"We have to give Soldiers time to train," he said. "We have to go back and look at schedules and block out time to train. A question often asked is 'How do we buy back experience?' We buy back experience through training. We must look at those priorities that don't fall under readiness but are taking time away from us. Take for example Sergeant's Time Training. Some units do it and some don't, and that's because there isn't sufficient time allotted to such an event."
Training and other readiness issues can be remedied when senior noncommissioned officers essentially begin working in unison with commanders, said Burton. Generally, that's one way to buy back time and better prepare units to tackle their missions, he added.
"As noncommissioned officers who understand readiness, we support our commanders," he said. "That means understanding their lines of effort, vision and mission. When we do that, we can better address time and training issues."
In the standards of training arena, as it concerns active duty and reserve components, Burton said there are no discernible problems but acknowledged NCOs sometimes tend to veer away from accepted procedure.
"Our Soldier and technical manuals have tasks, conditions and standards," he said. "If noncommissioned officers follow those tasks, conditions and standards, they stay on line with the rest of the Army. When they don't, the standards lack clarity. For instance, Soldiers will often Google information rather than referring to the manuals. We've got to get back to doctrine."
During his initial assessments upon taking office, Burton has found credentialing an important priority throughout the sustainment community. It concerns providing Soldiers opportunities for further learning in their chosen fields not only as tools to increase readiness but a means to prepare troops for life after the Army. He is decidedly positive about the programs.
"Credentialing benefits the Soldier, the corps and the equipment," he said. "When Soldiers go out and conduct maintenance on vehicles, war-fighters understand they're getting Soldiers who fully understand all the functions, the operations and the capabilities of the equipment through his or her certification and institutional training and knowledge."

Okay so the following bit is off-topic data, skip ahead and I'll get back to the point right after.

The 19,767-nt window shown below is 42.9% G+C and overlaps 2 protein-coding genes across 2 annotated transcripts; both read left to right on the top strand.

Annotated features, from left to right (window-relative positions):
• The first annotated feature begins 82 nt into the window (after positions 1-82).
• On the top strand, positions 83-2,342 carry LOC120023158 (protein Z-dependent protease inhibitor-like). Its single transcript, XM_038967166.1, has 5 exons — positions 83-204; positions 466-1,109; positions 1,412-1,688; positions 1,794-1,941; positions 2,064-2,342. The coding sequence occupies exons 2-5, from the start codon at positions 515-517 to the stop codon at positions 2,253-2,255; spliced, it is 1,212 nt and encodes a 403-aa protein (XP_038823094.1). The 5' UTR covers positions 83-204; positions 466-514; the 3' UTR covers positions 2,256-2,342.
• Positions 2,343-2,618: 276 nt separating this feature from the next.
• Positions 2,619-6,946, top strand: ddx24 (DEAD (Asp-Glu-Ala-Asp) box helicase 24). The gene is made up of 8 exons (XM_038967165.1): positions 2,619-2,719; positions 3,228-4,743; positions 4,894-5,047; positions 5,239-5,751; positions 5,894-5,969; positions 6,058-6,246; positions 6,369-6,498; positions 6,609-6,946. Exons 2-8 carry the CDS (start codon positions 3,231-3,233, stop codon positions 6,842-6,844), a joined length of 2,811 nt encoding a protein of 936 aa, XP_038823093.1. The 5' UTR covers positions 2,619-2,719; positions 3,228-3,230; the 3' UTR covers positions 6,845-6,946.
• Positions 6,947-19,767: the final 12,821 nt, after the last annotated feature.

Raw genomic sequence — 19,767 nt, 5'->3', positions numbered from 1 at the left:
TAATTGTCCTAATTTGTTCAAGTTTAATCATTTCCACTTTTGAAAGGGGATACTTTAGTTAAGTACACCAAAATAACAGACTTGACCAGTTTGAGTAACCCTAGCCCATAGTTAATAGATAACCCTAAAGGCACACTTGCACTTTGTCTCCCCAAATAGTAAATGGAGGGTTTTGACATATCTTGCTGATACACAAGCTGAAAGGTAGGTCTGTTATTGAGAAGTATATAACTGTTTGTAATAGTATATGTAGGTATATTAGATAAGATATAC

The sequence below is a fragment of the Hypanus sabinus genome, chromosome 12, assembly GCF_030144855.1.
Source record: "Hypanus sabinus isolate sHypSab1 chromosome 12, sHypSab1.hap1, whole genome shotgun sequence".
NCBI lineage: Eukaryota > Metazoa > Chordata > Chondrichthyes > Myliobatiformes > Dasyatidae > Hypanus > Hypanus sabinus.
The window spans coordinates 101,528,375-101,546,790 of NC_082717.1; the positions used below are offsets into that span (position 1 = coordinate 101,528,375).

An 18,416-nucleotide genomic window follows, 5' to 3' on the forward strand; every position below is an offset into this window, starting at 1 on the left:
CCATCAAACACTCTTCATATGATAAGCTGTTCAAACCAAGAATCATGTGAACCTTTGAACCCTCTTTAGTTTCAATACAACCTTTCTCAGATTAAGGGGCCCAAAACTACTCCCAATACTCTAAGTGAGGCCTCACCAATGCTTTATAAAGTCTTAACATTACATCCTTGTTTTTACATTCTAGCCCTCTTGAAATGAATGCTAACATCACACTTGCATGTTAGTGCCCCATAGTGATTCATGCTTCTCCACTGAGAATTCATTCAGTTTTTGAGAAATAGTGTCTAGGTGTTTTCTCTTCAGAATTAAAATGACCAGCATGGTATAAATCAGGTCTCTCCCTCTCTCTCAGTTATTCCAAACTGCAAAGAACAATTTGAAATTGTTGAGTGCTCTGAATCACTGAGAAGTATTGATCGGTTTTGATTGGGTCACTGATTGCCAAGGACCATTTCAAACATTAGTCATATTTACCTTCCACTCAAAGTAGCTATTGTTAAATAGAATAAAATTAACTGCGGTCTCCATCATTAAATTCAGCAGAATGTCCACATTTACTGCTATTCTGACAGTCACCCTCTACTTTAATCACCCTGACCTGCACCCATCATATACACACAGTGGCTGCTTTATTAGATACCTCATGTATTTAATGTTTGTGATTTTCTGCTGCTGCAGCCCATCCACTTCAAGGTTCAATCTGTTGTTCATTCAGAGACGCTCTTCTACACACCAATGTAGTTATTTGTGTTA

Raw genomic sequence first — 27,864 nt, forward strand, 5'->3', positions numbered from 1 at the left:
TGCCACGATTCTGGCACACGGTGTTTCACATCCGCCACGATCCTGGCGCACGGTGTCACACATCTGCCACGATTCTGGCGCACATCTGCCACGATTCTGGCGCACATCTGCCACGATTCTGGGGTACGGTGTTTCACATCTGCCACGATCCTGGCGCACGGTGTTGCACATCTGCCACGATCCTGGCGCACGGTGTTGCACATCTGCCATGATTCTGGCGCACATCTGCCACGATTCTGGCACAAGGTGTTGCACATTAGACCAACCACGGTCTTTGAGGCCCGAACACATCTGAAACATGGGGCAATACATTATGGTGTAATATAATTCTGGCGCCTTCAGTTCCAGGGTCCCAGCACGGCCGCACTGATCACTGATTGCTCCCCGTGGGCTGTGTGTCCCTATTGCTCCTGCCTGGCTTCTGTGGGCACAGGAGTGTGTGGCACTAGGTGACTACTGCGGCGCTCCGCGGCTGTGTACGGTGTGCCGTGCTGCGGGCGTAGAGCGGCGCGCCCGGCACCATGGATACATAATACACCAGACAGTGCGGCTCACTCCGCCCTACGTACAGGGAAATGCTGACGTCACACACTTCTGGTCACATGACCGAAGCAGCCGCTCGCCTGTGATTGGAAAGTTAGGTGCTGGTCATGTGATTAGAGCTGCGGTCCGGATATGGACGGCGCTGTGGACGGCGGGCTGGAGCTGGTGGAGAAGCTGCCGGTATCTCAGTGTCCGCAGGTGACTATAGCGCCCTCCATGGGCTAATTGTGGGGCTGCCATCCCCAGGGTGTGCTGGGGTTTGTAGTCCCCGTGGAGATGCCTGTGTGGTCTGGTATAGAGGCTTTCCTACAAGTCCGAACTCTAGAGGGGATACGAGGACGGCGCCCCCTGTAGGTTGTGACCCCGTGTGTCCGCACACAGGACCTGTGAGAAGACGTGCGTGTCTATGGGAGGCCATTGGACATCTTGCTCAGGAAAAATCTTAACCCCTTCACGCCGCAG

Soldiers gain certification through study and examination of the knowledge and skills attained during the conduct of their duties, said Burton. Currently, 12 civilian organizations offer credentialing opportunities to Soldiers in 18 ordnance military occupational specialties.
"In years past, we didn't get full credit for what we acquired," he said. "Now, Soldiers are getting rewarded for the things they do, and when they're out of uniform, they can take their credentials to a civilian job.
"We do this not just to serve our country, but also better ourselves, better our families and lead a better life. It's a great thing for Soldiers and a great recruiting tool because it is taking care of our sons and daughters."
Burton reiterated the importance of communication in fulfilling his goals. Initiatives to maximize the use of social media and other means to spread the corps message are underway. He said it will require diligence and patience.
"It's a slow deliberate process, but we're making progress," he said.
For more information about the Ordnance Corps, visit goordnance.army.mil.